Other Free Encyclopedias » Medicine Encyclopedia » Aging Healthy - Part 1 » Consumption and Age - Theoretical Framework, Diversity Among Older Persons, Overview Of Household Spending, Differences In Consumption Among Older Persons

Consumption and Age - Diversity Among Older Persons

nursing social percent women income reported

The diversity of the older population contributes to a broad range of consumption needs and preferences. The sex ratio is an example: in 1998, there were 20.2 million older (65+) women and 14.2 million older men, or a sex ratio of 143 women for every 100 men. This ratio increases in older age groups: in 1998, it ranged from 118 women per 100 men for the 65 to 69 age group, to 241 women per 100 men for persons aged 85 and over. Marital status presents another example of the diversity of the older population—older men are much more likely to be married than older women. In 1998, 75 percent of older men and 43 percent of older women were married. There were four times as many widows as widowers in 1998.

Living arrangements of older persons are also diverse. In 1998 the majority of older noninstitutionalized persons lived in a family setting; that is, with a spouse or relatives. Approximately 80 percent of older men and 58 percent of older women lived in a family setting. Further, living alone was found to increase with advanced age. Three of every five women age 85 and older lived outside of a family setting in 1998. The percentage of persons 65 and older who lived in nursing homes in 1996 increased dramatically with age; only 1.1 percent of persons age 65 to 74 lived in nursing homes while 19.8 percent of persons 85 and over did so.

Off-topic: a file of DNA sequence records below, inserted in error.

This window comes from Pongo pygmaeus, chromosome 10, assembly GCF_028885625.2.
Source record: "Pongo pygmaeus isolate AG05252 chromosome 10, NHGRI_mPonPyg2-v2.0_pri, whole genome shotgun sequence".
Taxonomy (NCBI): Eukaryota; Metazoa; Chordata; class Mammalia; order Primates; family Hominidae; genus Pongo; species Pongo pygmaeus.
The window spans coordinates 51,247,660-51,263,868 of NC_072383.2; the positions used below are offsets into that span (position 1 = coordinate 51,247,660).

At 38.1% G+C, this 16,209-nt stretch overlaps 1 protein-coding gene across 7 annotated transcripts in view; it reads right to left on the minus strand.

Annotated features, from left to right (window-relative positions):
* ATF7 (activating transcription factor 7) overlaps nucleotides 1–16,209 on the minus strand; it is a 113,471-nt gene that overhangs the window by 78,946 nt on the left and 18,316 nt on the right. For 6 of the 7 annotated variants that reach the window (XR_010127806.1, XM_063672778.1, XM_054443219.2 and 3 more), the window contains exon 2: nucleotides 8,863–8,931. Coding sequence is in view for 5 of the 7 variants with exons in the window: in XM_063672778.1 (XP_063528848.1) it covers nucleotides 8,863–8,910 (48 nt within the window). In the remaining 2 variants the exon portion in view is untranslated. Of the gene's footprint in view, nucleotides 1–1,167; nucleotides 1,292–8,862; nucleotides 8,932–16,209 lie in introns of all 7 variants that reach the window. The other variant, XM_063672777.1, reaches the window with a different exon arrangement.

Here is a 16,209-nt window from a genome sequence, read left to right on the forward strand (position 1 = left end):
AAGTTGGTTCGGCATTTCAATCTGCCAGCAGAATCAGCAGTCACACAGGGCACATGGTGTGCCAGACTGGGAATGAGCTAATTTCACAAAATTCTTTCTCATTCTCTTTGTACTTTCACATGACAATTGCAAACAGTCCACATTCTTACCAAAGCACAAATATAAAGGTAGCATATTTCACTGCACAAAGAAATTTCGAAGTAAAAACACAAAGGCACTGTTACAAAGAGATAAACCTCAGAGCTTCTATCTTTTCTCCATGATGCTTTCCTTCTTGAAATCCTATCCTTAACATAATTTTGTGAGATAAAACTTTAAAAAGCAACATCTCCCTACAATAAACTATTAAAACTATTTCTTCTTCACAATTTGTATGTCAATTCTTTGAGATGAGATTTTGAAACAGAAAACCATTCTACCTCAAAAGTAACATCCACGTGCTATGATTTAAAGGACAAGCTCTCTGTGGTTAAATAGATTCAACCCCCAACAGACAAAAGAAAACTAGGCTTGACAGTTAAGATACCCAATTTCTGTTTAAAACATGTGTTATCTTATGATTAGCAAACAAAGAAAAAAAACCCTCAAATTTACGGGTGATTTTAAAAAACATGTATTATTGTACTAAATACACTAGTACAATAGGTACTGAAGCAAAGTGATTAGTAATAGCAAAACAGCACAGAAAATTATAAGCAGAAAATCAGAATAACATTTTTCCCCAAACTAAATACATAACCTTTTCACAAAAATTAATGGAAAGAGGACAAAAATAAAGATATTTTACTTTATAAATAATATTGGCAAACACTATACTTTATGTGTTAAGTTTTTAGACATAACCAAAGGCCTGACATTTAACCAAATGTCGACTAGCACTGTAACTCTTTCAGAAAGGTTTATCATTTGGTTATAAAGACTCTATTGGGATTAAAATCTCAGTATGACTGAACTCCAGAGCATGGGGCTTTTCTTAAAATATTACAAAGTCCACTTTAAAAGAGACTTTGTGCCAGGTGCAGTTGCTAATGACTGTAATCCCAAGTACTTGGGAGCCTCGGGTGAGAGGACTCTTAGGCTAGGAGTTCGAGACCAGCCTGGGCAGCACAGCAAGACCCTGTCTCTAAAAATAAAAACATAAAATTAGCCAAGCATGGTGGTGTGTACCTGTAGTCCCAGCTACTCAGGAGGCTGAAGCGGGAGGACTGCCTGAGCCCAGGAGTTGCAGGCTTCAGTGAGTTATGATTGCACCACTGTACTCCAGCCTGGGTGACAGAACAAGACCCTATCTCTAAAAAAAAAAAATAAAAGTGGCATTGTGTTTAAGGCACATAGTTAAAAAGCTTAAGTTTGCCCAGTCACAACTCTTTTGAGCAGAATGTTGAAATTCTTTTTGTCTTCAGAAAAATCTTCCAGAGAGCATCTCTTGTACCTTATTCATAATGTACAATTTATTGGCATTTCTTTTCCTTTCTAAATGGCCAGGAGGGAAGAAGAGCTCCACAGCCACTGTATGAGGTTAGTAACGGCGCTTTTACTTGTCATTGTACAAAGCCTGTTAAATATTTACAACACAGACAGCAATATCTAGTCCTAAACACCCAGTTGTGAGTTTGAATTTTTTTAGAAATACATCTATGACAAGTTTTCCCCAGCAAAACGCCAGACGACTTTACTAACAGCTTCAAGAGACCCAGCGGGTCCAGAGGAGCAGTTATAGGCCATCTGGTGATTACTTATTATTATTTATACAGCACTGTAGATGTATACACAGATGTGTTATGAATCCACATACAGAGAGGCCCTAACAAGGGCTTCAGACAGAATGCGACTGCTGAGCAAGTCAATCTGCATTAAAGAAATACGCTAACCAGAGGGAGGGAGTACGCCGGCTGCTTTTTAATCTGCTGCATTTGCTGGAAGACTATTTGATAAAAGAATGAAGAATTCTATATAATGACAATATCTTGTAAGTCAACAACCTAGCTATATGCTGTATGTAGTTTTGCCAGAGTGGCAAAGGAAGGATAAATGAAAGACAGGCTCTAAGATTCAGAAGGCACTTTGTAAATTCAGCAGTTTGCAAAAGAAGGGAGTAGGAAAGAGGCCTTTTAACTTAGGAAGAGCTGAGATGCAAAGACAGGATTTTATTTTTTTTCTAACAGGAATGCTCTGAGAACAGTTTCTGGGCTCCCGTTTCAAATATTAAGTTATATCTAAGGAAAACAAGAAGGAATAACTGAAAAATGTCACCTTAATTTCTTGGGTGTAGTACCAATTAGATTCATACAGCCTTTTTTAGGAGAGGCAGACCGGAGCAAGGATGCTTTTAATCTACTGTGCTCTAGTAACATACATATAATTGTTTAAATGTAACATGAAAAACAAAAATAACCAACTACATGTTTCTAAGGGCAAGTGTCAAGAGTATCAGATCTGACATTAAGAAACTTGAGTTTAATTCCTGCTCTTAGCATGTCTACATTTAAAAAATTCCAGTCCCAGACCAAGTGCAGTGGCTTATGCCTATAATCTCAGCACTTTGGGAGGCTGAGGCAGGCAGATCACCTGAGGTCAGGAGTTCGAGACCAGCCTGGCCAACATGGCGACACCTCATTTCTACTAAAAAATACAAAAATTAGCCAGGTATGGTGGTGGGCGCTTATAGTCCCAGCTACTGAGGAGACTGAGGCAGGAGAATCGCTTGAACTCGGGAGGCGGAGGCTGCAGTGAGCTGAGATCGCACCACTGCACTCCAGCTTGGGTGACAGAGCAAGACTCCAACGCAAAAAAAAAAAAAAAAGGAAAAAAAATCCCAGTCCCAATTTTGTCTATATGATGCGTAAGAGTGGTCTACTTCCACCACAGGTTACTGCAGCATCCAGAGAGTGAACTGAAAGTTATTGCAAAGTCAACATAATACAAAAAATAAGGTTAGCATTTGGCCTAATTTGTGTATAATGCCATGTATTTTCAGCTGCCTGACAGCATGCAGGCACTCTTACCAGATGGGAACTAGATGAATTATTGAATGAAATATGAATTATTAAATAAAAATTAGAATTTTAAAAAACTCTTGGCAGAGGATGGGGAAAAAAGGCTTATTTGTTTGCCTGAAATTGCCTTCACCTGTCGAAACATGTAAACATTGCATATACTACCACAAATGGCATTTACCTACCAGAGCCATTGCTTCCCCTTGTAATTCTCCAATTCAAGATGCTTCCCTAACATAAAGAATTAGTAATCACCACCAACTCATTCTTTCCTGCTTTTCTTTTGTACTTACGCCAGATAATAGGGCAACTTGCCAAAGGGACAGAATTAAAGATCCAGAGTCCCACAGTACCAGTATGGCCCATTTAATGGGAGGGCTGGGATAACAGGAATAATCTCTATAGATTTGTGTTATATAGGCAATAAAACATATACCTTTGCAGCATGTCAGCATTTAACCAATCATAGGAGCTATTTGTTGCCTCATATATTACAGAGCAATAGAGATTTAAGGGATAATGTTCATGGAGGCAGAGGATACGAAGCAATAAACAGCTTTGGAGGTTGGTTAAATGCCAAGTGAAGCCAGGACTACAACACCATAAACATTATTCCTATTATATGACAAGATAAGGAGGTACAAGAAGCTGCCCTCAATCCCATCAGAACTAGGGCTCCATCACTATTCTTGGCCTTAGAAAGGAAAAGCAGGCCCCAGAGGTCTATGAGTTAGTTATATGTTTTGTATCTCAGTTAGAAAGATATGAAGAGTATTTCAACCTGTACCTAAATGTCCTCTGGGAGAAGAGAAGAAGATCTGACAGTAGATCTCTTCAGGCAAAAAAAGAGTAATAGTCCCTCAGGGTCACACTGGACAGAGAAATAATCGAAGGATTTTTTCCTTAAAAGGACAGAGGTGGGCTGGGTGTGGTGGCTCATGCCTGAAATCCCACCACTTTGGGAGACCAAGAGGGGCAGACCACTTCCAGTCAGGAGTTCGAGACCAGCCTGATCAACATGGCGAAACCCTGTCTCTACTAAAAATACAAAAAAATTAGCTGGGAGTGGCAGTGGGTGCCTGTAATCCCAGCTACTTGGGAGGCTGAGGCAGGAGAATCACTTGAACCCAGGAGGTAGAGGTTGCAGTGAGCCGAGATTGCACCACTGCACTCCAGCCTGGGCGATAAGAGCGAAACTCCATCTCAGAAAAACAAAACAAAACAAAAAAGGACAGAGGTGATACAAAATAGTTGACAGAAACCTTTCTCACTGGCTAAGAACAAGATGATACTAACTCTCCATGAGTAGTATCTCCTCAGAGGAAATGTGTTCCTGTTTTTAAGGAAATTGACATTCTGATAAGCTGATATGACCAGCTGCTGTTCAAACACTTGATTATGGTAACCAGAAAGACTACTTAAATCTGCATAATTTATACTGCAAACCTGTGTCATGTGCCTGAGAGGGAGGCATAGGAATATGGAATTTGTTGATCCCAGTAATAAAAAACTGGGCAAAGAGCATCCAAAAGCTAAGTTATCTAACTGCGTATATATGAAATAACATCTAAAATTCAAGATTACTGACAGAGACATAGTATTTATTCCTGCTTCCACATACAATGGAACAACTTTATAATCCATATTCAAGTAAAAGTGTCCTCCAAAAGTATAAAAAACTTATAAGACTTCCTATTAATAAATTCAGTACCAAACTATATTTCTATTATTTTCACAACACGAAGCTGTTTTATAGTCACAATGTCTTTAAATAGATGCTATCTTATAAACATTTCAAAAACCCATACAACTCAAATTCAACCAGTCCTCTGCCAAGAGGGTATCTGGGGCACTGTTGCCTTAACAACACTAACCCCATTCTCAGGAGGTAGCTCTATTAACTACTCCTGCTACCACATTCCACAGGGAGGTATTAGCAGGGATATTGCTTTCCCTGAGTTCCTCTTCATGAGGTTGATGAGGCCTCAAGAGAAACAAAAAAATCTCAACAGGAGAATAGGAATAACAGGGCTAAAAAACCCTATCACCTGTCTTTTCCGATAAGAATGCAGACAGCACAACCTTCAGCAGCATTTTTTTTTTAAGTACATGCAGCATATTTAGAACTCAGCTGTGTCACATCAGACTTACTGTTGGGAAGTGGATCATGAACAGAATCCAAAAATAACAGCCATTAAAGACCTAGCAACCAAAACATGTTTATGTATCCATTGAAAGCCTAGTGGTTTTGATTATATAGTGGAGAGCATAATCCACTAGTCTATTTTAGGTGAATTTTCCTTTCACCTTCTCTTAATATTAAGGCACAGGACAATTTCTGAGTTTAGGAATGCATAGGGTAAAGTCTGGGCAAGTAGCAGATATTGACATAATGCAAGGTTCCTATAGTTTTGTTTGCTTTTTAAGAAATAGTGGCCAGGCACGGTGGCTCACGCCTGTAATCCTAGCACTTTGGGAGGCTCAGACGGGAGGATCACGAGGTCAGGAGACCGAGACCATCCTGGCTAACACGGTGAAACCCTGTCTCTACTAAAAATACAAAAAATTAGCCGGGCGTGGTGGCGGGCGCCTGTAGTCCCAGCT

Participation of older persons in the labor force shows diversity as well. Twelve percent of older Americans were in the labor force in 1998, and older men were twice as likely to be employed as older women. Just over half (54 percent) of the workers over 65 were employed part-time: 48 percent of men and 62 percent of women. Twenty-three percent of older workers were self-employed, compared to 7 percent of younger workers. Over two-thirds (71 percent) of the self-employed were men.

The amount of income and the sources of income of older persons are also diverse. The median income of older persons in 1998 was $18,166 for males and $10,504 for females. The major sources of income in 1996, as reported by the Social Security Administration, were Social Security benefits (reported by 91 percent of older persons), income from assets (reported by 63 percent), public and private pensions (reported by 43 percent), earnings (reported by 21 percent), and public assistance (reported by 6 percent). In 1996, Social Security accounted for 40 percent of the aggregate income of the older population. The remainder consisted of earnings (20 percent), pensions (18 percent), assets (18 percent), and 4 percent from other sources. In summary, with advancing age, the population of older persons in the United States is more likely to be female, living alone, and to have less income than middle-aged people.

Consumption and Age - Overview Of Household Spending [next] [back] Consumption and Age - Theoretical Framework

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